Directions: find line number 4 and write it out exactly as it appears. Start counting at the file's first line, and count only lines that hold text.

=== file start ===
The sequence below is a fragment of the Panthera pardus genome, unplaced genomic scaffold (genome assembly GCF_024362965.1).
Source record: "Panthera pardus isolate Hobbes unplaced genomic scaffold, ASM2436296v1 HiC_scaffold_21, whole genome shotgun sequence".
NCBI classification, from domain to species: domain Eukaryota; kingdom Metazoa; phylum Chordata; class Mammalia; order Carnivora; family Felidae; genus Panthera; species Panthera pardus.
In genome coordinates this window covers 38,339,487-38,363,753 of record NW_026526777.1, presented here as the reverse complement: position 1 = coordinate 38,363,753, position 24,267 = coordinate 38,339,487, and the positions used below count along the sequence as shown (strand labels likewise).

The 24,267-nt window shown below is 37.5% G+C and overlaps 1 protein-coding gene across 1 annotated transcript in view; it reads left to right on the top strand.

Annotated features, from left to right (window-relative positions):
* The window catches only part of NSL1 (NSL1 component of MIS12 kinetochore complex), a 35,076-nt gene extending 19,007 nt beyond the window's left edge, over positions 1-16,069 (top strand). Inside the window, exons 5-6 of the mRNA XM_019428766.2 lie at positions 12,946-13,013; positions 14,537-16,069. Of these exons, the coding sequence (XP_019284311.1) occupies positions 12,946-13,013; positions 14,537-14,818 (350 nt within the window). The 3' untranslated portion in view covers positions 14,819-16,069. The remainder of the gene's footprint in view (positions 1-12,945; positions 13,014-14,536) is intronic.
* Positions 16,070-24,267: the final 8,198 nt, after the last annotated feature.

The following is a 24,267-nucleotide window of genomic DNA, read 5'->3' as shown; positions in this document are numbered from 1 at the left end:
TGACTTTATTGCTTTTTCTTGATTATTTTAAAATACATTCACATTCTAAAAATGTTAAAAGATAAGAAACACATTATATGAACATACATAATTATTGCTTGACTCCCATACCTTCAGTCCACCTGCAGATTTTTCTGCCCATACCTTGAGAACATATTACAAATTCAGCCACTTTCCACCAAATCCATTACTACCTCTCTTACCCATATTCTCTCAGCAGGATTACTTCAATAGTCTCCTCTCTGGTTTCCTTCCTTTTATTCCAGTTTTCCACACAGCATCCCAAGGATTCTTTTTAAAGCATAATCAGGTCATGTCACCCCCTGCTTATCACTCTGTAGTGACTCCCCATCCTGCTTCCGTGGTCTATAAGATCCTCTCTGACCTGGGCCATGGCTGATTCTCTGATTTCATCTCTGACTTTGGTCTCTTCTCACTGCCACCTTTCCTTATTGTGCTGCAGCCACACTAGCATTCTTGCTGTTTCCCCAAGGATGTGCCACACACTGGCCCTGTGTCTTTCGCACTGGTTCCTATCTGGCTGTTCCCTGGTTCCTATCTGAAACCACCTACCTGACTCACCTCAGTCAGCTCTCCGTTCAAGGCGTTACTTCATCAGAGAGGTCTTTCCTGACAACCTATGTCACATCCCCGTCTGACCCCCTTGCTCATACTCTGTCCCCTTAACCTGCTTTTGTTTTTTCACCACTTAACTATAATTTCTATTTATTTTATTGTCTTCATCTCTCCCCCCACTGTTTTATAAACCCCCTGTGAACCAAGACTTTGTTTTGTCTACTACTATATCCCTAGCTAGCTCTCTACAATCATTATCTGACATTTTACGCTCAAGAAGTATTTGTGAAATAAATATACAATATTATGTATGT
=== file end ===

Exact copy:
In genome coordinates this window covers 38,339,487-38,363,753 of record NW_026526777.1, presented here as the reverse complement: position 1 = coordinate 38,363,753, position 24,267 = coordinate 38,339,487, and the positions used below count along the sequence as shown (strand labels likewise).